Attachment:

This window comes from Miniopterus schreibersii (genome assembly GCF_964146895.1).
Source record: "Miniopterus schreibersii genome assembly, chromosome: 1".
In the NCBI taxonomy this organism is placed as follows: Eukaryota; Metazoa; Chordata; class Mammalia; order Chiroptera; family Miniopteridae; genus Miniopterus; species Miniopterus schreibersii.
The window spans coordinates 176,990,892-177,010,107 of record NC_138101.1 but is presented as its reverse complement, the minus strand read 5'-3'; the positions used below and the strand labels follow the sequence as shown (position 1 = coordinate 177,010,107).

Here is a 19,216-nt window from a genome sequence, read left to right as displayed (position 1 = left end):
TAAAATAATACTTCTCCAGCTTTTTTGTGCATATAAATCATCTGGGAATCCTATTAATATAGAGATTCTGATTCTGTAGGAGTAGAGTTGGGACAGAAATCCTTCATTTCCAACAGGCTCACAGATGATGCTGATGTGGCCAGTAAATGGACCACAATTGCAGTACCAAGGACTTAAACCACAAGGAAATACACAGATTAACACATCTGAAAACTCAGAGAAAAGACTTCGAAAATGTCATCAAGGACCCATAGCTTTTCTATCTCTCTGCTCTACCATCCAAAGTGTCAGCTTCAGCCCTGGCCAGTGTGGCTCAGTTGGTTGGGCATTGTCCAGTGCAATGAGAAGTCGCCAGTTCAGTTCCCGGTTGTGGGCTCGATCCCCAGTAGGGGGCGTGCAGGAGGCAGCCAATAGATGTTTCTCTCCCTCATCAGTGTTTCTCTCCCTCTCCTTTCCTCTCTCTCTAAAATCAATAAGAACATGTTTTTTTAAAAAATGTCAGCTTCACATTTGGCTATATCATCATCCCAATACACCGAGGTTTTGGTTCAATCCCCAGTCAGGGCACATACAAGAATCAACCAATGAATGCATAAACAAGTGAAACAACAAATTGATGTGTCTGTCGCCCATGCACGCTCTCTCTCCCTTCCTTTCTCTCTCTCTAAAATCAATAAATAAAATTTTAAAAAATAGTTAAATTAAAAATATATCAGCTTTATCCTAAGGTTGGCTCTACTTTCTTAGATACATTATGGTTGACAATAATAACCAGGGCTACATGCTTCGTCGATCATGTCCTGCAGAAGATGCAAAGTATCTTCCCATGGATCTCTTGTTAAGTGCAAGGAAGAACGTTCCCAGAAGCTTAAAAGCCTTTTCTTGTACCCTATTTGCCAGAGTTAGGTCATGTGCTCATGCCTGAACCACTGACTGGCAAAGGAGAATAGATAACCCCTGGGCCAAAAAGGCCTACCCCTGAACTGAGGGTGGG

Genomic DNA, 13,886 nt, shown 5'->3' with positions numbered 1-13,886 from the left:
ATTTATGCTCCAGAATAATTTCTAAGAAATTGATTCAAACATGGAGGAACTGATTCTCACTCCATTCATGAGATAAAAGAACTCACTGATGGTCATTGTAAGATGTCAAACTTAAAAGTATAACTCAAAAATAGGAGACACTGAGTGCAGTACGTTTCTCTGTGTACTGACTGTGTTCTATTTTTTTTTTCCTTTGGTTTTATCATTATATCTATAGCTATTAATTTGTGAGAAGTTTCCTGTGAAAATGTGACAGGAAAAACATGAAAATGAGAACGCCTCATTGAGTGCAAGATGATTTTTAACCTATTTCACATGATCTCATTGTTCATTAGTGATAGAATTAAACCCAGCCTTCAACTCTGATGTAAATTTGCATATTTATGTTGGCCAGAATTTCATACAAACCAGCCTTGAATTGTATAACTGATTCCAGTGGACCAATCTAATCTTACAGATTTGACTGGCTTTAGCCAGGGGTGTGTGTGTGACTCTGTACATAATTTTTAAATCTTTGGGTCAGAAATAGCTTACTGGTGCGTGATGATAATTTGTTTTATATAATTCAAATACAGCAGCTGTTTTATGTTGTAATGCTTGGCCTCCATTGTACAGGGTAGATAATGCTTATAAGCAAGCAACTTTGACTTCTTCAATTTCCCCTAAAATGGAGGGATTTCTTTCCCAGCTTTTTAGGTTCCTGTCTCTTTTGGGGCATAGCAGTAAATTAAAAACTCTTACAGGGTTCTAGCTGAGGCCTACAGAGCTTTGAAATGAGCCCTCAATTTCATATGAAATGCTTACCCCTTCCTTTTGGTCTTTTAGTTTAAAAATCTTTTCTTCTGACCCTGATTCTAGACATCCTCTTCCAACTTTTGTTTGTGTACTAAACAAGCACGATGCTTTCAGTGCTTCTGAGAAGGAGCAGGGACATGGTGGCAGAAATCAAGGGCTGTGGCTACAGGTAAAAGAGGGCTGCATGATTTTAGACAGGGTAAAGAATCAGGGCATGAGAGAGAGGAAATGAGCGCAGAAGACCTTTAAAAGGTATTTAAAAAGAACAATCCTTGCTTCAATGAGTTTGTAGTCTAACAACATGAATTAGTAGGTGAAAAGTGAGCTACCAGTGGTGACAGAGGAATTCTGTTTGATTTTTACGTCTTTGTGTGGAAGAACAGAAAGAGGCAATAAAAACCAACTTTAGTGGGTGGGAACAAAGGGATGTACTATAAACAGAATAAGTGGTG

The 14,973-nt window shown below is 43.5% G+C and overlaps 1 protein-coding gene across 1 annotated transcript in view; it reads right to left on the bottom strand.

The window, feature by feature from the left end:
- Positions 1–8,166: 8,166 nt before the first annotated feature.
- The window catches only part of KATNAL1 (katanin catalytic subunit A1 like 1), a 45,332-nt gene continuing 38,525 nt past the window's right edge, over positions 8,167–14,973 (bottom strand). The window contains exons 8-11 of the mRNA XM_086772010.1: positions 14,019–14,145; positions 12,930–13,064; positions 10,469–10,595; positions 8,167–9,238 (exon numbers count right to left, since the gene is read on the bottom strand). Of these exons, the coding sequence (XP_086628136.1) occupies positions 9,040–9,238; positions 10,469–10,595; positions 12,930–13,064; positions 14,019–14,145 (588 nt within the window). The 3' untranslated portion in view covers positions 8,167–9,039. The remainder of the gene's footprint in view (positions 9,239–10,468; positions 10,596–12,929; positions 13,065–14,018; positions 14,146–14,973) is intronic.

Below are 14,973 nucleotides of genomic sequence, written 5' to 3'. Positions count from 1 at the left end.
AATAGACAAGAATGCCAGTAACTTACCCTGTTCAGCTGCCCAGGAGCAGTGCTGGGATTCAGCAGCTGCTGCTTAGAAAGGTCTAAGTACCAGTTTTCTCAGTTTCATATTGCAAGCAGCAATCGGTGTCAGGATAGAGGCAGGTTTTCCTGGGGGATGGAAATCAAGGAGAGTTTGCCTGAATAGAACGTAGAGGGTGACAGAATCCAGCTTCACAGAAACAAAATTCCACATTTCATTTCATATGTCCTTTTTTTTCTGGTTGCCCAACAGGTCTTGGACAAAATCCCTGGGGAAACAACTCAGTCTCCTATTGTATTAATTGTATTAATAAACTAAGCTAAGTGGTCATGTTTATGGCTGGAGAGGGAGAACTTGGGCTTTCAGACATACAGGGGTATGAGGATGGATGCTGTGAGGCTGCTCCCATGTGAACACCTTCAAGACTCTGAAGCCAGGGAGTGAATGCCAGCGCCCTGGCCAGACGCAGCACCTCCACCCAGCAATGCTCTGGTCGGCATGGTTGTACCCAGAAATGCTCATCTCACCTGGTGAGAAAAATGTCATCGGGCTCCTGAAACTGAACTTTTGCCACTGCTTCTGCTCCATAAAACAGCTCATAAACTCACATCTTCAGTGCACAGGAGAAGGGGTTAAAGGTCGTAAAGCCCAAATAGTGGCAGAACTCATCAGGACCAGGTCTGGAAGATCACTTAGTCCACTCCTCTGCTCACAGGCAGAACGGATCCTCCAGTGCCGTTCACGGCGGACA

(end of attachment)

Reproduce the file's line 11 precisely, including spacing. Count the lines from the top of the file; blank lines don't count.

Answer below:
- Positions 1–8,166: 8,166 nt before the first annotated feature.